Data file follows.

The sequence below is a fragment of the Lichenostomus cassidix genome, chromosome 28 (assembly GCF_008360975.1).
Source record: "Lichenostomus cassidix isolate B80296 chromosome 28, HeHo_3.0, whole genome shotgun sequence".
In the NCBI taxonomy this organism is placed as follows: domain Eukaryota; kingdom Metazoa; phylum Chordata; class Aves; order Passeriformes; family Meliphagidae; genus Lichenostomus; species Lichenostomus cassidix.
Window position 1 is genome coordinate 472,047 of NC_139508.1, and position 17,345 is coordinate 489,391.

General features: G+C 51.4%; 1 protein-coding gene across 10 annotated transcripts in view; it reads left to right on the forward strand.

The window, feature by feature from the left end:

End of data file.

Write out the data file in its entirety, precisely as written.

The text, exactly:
The sequence below is a fragment of the Lichenostomus cassidix genome, chromosome 28 (assembly GCF_008360975.1).
Source record: "Lichenostomus cassidix isolate B80296 chromosome 28, HeHo_3.0, whole genome shotgun sequence".
In the NCBI taxonomy this organism is placed as follows: domain Eukaryota; kingdom Metazoa; phylum Chordata; class Aves; order Passeriformes; family Meliphagidae; genus Lichenostomus; species Lichenostomus cassidix.
Window position 1 is genome coordinate 472,047 of NC_139508.1, and position 17,345 is coordinate 489,391.

General features: G+C 51.4%; 1 protein-coding gene across 10 annotated transcripts in view; it reads left to right on the forward strand.

The window, feature by feature from the left end: